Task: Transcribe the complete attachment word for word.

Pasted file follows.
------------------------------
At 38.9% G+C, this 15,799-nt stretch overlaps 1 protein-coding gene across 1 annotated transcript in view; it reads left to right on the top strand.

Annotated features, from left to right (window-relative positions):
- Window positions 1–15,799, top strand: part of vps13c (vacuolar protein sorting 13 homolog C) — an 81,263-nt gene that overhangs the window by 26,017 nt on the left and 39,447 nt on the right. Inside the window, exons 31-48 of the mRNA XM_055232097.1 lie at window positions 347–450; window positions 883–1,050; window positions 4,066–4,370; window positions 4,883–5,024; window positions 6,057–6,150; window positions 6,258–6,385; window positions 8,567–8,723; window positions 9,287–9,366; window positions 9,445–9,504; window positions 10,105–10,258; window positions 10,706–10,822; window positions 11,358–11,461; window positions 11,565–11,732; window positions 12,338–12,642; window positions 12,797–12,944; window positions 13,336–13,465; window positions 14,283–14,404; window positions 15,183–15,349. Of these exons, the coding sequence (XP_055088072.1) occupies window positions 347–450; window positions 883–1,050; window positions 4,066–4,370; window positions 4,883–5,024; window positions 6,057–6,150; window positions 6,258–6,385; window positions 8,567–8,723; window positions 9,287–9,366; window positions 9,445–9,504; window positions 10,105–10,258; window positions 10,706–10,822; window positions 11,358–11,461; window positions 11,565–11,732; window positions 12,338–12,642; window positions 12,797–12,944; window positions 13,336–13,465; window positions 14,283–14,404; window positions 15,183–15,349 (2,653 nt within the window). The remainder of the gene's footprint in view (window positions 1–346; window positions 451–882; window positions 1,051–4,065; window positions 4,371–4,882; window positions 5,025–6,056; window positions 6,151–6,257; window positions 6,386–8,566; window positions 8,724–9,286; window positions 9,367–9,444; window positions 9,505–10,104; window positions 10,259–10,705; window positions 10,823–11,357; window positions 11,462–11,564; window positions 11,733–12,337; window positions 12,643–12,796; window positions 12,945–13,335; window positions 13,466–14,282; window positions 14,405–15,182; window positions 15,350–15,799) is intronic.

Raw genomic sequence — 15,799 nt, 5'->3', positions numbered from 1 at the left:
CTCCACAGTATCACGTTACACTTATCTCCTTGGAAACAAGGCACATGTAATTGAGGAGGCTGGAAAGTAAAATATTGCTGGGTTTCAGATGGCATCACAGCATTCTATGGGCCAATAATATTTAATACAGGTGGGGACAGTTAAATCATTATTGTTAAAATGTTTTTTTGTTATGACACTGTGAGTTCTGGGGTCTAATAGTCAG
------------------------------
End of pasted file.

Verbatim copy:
At 38.9% G+C, this 15,799-nt stretch overlaps 1 protein-coding gene across 1 annotated transcript in view; it reads left to right on the top strand.

Annotated features, from left to right (window-relative positions):
- Window positions 1–15,799, top strand: part of vps13c (vacuolar protein sorting 13 homolog C) — an 81,263-nt gene that overhangs the window by 26,017 nt on the left and 39,447 nt on the right. Inside the window, exons 31-48 of the mRNA XM_055232097.1 lie at window positions 347–450; window positions 883–1,050; window positions 4,066–4,370; window positions 4,883–5,024; window positions 6,057–6,150; window positions 6,258–6,385; window positions 8,567–8,723; window positions 9,287–9,366; window positions 9,445–9,504; window positions 10,105–10,258; window positions 10,706–10,822; window positions 11,358–11,461; window positions 11,565–11,732; window positions 12,338–12,642; window positions 12,797–12,944; window positions 13,336–13,465; window positions 14,283–14,404; window positions 15,183–15,349. Of these exons, the coding sequence (XP_055088072.1) occupies window positions 347–450; window positions 883–1,050; window positions 4,066–4,370; window positions 4,883–5,024; window positions 6,057–6,150; window positions 6,258–6,385; window positions 8,567–8,723; window positions 9,287–9,366; window positions 9,445–9,504; window positions 10,105–10,258; window positions 10,706–10,822; window positions 11,358–11,461; window positions 11,565–11,732; window positions 12,338–12,642; window positions 12,797–12,944; window positions 13,336–13,465; window positions 14,283–14,404; window positions 15,183–15,349 (2,653 nt within the window). The remainder of the gene's footprint in view (window positions 1–346; window positions 451–882; window positions 1,051–4,065; window positions 4,371–4,882; window positions 5,025–6,056; window positions 6,151–6,257; window positions 6,386–8,566; window positions 8,724–9,286; window positions 9,367–9,444; window positions 9,505–10,104; window positions 10,259–10,705; window positions 10,823–11,357; window positions 11,462–11,564; window positions 11,733–12,337; window positions 12,643–12,796; window positions 12,945–13,335; window positions 13,466–14,282; window positions 14,405–15,182; window positions 15,350–15,799) is intronic.

Raw genomic sequence — 15,799 nt, 5'->3', positions numbered from 1 at the left:
CTCCACAGTATCACGTTACACTTATCTCCTTGGAAACAAGGCACATGTAATTGAGGAGGCTGGAAAGTAAAATATTGCTGGGTTTCAGATGGCATCACAGCATTCTATGGGCCAATAATATTTAATACAGGTGGGGACAGTTAAATCATTATTGTTAAAATGTTTTTTTGTTATGACACTGTGAGTTCTGGGGTCTAATAGTCAG